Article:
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Tatad, doctors file separate petitions against RH law

Two more petitions were filed before the Supreme Court on Thursday seeking to stop the implementation of Republic Act 10354 or the Reproductive Health Act. For former Senator Francisco “Kit” Tatad and his wife Maria Fenny, Valentine’s Day was the most opportune time for the filing of the petition before the high tribunal against the Reproductive Health law.
Plea. Former Senator and Pro-life advocate Francisco Tatad, left, assisted by his lawyer Alan Paguia, files a motion before the Supreme Court asking it to declare the Reproductive Health Law unconstitutional. Ey Acasio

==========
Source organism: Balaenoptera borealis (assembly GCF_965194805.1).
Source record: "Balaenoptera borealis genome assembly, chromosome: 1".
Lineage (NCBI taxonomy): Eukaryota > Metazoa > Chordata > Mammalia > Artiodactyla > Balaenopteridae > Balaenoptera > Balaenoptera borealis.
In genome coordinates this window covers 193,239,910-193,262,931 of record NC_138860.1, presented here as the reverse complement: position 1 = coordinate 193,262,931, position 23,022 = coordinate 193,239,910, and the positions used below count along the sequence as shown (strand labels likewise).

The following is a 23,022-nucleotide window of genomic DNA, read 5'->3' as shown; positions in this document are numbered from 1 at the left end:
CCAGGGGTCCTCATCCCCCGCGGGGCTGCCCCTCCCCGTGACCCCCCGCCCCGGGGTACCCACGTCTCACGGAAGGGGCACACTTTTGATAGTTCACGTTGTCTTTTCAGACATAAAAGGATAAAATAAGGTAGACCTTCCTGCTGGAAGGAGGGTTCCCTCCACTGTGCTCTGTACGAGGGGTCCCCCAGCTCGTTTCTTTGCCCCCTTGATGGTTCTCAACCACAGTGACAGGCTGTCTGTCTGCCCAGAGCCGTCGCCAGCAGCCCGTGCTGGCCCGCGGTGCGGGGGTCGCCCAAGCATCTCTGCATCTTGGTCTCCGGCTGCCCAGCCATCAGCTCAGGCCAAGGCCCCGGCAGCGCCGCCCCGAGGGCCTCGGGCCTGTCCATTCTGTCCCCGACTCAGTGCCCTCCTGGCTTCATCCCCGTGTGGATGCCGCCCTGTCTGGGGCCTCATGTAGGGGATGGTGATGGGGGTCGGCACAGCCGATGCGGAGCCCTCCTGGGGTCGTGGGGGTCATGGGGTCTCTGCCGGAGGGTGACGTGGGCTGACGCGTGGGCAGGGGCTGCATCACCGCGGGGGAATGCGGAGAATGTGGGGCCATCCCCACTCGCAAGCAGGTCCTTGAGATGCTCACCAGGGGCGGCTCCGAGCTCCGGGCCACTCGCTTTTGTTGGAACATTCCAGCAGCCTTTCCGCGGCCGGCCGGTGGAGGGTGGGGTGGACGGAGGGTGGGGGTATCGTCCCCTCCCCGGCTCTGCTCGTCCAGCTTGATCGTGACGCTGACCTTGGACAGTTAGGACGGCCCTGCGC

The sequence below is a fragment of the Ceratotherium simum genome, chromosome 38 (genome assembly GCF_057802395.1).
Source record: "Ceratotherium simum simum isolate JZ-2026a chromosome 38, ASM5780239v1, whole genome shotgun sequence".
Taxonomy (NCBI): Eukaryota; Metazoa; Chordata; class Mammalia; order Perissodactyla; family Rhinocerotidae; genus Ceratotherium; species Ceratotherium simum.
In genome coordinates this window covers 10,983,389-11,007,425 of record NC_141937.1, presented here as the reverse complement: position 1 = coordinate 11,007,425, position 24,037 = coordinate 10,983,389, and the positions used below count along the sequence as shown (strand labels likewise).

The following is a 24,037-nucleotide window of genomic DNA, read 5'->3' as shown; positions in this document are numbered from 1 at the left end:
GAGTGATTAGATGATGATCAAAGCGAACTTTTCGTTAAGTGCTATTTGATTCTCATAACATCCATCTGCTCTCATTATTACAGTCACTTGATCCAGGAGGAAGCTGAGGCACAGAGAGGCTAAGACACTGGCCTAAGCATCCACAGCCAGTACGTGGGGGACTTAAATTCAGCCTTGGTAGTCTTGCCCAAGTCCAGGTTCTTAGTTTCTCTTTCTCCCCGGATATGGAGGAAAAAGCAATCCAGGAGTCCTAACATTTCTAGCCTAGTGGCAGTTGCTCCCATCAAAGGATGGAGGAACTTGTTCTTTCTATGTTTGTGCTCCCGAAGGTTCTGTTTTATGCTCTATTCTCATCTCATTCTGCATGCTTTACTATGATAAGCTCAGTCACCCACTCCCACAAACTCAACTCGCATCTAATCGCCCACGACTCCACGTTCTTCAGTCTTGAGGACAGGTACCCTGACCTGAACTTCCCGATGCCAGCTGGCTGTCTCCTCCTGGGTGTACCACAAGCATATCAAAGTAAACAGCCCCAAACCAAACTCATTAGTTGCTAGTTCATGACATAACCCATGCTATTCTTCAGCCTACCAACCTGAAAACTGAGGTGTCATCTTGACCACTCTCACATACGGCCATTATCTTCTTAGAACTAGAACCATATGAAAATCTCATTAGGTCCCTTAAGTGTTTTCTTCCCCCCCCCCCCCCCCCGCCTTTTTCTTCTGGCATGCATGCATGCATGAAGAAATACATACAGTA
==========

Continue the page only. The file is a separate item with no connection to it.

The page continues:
Another group of physicians and pro-life advocates also filed a separate petition assailing the constitutionality of the controversial law. The Tatads claim that the RH law is unconstitutional and should be declared null and void ab initio or from the beginning. They say the law violates the Bill of Rights in the Constitution since it “invades on the privacy of married couples in their most intimate rights and duties to their respective spouses.” RA 10354, the petitioners argue, also violate the “constitutional  existence of Filipino ‘posterity,’ defined as ‘all the descendants of every Filipino in a direct line to the remotest generation.” “The RH law is contrary to public morals and destructive of the harmony and peace of society,” the petitioners say. “The RH law has divided the nation and threatens to divide it further still,” said the Tatads who were joined by lawyer Alan Paguia in filing the petition. “Only judicial wisdom and statesmanship can lift the nation now from the gathering clouds of greater discord and turmoil,” The other group belonging to Doctors for Life and Filipinos for Life, represented by lawyer Howard Calleja, raised similar arguments against the RH law in their petition. They group says RA 10354 violate the Doctrine of Benevolent Neutrality under the Freedom of Religion Clause, which is safeguarded by the Bill of Rights. The petitioners say the law violates the constitutionally protected right against involuntary servitude “by mandating that health care services cannot be denied to any person and in case of refusal due to religious beliefs or ethics, the health care provider must refer the patient to another health care provider.” They dispute the rationale behind the law that increased contraception will improve the lives of Filipinos, aside from discouraging abortions. “Actual experience proves the contrary. A study conducted in Spain shows that despite the use of condoms and birth control pills by 2,000 women over the span of 10 years, the incidence of elective abortions doubled,” the doctors say in their petition. “There can only be one explanation for this. The over-dependence of individuals on contraceptives promotes irresponsible, reckless and imprudent sexual behavior. In the event of failure or misuse of the contraceptive method, unwanted pregnancies occur, forcing women to turn to elective abortion to terminate such unwanted pregnancies.” Both petitions are asking the high court to issue a temporary restraining order or writ of preliminary injunction enjoining the government from implementing the new law. The two petitions filed on Thursday brought to nine the number of petitions so far filed with the high court against the  RH law. Six petitions were initially filed by James and Lovely-Ann Imbong, the non-profit group Alliance for the Family Foundation Philippines Inc., Serve Life Cagayan de Oro City, Task Force for Family and Life Visayas Inc., and lawyer Expedito Bugarin and Eduardo Olaguer of the Catholic Xybrspace Apostolate of the Philippines.
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